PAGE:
$ £ ¥
¥ £ $

Smart Money Concepts Flaws

Over recent years, we have been hearing a lot about Smart Money Concepts (SMC) in Forex trading.

SMC is a highly controversial approach to trading. If you so much as bring it up on social media, there is a good chance you will inadvertently start a heated debate.

In this guide, we are going to explain why SMC is so controversial by going over its flaws.

But first, let us briefly explain what SMC is in case you do not have a clue what we are talking about.

What is Smart Money Concepts (SMC)?

Smart Money Concepts (SMC) is basically price action repackaged and described with different terminology.

SMC is presented with theories about what is going on in the markets and recommendations about how you should respond.

You will hear a lot of unfamiliar terms when you first start learning about SMC, such as "mitigation blocks," "liquidity grabs," and so on.

We are not going to go deep into SMC basics in this guide, because we want to focus specifically on SMC's flaws. If you have not already read it, we recommend you first read What is the SMC (Smart Money Concepts) Forex Strategy? for more information.

What are the flaws with SMC?

Now that you know a little bit about what Smart Money Concepts is, let us explain its disadvantages.

Keep in mind that calling these "flaws" is somewhat subjective. We will explain why as we go along.

Also, we are not saying you should not trade with SMC! It works great for some people, and we are not here to get in the way of that.

1. There is no evidence that the market works the way SMC claims.

From a theory standpoint, the biggest flaw with Smart Money Concepts is that there is no reason to believe that the market works in the way SMC claims. Moreover, there are reasons to believe it does not work that way.

SMC states the following:

  • Market makers like banks are responsible for creating market movements, rather than retail traders (true).
  • Market makers are trying to manipulate the markets.
  • Market makers are actively trading against you as a retail trader, and are obsessively hunting your stop-losses.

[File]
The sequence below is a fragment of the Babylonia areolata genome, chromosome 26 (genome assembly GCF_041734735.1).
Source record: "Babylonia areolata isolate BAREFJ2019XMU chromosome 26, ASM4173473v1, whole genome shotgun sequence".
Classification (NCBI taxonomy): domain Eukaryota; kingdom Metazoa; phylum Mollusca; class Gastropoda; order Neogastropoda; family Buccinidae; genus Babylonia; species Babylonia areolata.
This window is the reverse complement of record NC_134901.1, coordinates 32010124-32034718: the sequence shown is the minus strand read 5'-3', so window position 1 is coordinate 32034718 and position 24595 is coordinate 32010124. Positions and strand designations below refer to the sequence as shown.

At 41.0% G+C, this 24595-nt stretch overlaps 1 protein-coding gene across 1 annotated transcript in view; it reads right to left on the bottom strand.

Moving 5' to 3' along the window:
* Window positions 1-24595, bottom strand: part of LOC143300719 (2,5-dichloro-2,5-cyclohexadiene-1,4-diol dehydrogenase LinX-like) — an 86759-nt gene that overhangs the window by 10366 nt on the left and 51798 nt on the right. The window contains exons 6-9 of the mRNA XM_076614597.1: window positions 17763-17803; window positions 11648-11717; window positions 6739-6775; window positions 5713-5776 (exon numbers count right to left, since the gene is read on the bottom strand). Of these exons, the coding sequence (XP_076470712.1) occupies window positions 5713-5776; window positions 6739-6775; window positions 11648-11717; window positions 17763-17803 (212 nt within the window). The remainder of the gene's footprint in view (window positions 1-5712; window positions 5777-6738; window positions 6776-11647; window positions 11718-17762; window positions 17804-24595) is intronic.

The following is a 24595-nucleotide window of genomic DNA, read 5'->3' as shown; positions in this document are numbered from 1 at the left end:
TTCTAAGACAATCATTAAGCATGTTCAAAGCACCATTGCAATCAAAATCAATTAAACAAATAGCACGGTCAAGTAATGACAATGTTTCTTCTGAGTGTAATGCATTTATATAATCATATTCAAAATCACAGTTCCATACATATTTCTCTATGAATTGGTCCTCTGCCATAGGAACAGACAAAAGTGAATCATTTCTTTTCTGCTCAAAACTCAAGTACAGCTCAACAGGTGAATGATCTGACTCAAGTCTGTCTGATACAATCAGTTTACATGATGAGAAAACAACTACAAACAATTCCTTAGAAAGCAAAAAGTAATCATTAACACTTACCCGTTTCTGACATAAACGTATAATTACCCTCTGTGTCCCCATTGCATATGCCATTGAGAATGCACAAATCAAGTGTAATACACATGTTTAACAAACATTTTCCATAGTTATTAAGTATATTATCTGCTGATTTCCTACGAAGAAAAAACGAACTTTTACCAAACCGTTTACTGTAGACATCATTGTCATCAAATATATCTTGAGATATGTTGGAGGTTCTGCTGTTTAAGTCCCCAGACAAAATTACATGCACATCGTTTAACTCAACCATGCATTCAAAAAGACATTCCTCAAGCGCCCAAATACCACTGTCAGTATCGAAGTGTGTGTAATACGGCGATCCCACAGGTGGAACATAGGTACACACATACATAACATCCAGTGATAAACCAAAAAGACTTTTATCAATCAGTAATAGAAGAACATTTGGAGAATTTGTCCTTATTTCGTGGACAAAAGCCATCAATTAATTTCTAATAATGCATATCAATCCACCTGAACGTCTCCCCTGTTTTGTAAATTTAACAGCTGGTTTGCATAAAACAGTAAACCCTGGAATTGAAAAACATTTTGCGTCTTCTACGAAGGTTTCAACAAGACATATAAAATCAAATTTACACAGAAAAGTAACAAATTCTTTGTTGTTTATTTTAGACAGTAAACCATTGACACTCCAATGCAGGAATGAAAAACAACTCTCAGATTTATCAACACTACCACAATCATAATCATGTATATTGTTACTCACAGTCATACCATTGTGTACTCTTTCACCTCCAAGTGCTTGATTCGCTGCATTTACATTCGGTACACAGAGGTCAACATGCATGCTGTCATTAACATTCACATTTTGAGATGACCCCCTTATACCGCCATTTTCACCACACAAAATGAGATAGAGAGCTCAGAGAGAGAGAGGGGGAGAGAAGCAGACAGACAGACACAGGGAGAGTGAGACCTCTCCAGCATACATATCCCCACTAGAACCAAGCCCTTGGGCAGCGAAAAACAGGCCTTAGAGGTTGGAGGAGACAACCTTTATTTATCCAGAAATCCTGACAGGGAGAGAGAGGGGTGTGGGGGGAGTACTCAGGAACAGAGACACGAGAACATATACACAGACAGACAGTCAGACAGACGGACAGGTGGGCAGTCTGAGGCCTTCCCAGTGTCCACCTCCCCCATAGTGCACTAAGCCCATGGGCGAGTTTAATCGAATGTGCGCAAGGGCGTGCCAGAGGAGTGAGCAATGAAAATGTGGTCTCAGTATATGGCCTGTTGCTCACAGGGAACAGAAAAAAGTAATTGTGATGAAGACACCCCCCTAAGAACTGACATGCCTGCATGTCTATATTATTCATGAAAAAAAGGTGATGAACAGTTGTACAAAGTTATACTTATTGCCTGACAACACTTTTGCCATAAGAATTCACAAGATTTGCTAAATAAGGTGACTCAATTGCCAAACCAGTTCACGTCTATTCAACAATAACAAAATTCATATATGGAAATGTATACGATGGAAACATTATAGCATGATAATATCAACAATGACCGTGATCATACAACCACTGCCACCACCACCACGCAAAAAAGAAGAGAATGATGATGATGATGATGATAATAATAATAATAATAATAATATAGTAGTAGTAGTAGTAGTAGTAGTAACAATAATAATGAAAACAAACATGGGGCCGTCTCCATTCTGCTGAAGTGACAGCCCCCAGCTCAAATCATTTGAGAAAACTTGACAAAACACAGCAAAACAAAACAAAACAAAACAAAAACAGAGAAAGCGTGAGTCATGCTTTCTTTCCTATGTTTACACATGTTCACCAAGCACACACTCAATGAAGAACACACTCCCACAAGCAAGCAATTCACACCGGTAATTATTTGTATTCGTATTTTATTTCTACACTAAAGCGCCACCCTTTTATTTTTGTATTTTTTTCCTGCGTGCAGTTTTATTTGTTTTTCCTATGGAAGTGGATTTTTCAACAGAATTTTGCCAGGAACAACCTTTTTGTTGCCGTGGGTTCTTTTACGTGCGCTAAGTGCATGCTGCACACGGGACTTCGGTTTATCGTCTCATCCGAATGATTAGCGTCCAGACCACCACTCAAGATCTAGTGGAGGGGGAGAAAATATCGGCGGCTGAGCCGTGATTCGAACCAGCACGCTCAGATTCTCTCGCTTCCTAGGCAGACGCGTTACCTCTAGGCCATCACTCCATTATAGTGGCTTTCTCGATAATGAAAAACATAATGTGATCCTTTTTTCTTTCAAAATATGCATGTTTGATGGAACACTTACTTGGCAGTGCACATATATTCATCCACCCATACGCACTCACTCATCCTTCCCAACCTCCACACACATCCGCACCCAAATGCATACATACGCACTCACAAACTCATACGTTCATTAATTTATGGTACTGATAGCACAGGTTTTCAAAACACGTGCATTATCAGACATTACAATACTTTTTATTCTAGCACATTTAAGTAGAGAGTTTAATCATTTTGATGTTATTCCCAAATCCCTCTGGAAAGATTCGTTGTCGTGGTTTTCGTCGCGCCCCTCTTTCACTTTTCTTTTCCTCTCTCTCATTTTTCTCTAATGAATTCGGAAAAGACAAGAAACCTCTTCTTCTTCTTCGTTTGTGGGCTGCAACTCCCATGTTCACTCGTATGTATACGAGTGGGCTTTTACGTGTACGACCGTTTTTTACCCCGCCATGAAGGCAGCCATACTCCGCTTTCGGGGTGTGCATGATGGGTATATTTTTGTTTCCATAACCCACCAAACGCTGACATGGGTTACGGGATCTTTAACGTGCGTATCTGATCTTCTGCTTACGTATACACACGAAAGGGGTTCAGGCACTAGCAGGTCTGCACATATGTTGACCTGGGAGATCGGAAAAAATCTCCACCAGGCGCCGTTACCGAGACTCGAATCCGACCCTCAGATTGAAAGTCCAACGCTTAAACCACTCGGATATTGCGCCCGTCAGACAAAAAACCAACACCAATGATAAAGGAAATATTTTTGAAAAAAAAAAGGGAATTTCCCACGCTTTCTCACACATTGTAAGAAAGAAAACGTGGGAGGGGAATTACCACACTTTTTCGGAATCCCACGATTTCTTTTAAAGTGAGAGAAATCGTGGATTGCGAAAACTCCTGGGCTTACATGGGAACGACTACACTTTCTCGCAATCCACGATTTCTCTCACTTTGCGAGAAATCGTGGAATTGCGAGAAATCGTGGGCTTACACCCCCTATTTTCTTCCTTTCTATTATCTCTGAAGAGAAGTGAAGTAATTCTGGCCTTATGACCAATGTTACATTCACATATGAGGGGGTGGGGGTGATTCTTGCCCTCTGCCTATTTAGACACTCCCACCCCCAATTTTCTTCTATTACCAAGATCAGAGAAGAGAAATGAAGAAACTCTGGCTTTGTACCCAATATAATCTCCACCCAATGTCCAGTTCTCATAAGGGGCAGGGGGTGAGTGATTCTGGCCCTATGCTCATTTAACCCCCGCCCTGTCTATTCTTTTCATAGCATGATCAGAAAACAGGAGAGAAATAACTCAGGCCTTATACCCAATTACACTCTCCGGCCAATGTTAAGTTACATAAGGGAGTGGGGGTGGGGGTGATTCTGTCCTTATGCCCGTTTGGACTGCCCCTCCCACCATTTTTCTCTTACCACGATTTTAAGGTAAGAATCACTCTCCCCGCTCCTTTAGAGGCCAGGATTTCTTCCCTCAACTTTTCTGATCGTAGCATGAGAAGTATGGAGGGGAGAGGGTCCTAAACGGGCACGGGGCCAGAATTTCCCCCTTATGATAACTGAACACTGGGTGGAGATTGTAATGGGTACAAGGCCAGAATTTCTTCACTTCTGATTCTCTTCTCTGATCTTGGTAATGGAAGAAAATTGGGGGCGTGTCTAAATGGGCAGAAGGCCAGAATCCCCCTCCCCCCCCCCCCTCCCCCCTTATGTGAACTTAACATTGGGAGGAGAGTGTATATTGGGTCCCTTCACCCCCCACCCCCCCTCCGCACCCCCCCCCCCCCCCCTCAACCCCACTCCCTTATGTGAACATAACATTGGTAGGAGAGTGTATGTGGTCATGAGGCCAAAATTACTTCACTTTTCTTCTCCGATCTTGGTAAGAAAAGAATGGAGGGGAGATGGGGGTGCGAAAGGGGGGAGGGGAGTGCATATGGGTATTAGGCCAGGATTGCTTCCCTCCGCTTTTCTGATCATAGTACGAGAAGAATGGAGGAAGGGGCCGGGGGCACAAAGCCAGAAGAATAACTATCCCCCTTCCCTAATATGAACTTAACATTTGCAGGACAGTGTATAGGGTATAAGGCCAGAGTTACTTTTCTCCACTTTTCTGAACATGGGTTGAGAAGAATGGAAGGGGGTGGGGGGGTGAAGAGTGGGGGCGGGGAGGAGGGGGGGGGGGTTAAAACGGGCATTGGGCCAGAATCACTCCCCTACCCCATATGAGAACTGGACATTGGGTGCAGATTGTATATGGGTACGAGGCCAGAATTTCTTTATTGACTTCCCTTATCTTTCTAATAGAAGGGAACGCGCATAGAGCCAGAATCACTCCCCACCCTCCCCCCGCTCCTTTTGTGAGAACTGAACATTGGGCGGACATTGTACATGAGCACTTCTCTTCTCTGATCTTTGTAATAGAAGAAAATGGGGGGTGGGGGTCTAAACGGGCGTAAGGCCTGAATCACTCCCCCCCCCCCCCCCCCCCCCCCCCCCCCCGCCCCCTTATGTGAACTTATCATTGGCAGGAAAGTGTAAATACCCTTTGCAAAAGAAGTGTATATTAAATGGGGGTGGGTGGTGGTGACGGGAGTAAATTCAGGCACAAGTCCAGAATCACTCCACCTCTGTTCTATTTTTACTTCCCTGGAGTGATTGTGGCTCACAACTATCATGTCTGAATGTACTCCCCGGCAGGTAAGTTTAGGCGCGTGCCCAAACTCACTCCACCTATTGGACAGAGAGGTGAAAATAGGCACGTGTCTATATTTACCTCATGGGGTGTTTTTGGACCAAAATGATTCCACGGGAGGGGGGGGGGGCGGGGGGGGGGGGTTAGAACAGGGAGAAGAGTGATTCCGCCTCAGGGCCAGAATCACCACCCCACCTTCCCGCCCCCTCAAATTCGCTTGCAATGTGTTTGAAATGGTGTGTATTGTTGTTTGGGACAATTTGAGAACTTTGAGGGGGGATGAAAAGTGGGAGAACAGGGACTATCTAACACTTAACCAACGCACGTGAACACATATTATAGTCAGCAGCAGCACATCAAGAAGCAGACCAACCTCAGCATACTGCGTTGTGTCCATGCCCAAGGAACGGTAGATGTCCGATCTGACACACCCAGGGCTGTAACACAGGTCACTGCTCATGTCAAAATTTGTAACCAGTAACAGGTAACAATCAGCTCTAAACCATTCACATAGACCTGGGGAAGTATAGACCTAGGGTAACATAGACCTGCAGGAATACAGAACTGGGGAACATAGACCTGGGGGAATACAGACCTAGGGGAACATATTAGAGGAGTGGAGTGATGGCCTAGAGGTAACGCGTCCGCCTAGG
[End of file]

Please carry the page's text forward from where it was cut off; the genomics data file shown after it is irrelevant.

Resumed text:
• The reason for all this manipulation and stop-loss hunting is that market makers require liquidity.

What is wrong with all of this? Here are some of the issues:

  • Market makers actually create liquidity.
  • Market makers do not know exactly where your stop-losses are (to be fair, they probably could estimate it).
  • Retail traders are small fry. Market makers really do not care about their existence. They are trading against each other.

Notice we did not say that market manipulation never happens. We just said that there are reasons to believe it does not happen the way SMC proponents believe it does.

So, why does it seem like the big banks are out to get you? Generally, what is happening is that you are caught in the crossfire. A huge institution did not take aim at you; it took aim at another giant institution, and you just happened to be collateral damage.

We would guess that one of the reasons SMC might appeal to different traders than regular price action has to do with ideological differences.

Those who do believe that big banks are out to get them simply find the SMC narrative compelling and appealing.

Key point: There is no evidence that the theory behind SMC is correct. Logically, in fact, we have reasons to assert that it is incorrect. Market makers are not going after retail traders. They are creating liquidity. You are entirely irrelevant to them.

2. SMC traders falsely believe they are trading "like the banks."

Another flaw with SMC is that it is misleading. People who trade using this method believe that they are mimicking what the banks and market makers are doing, rather than trading like fellow retail traders.

But in truth, you need to remember that SMC is just a rebranded form of price action trading — the same price action trading that many other retail traders are using to choose their entries.

Just because an SMC trader is using "order blocks" rather than "supply and demand," that does not mean they are trading any differently than someone who is using "supply and demand."

Not only that, but what would it actually mean to teach someone to trade "like the banks?"

Institutions do not use just one set of trading strategies. Not only that, but they have access to tools and options that simply are not offered to retail traders. That means that there is a level of complexity involved in what they are doing that it may not even be possible for the typical retail trader to emulate.

Key point: There is nothing to back up the claim that SMC teaches traders to trade "like the banks." If anything, there are reasons to believe otherwise. SMC is just retail price action under another name.

3. The language of SMC is unnecessarily confusing.

Here is a flaw in Smart Money Concepts which is entirely subjective and debatable: the very way that SMC is presented is confusing.

Some people disagree with this. SMC resonates with them. The way in which it explains concepts and names them fits their trading personalities.

There is nothing wrong with that! If that describes you, more power to you.

But many other traders are overwhelmed when they first encounter SMC jargon. And once they finally un-riddle it, they are frustrated to realize that they were already familiar with the concepts being described.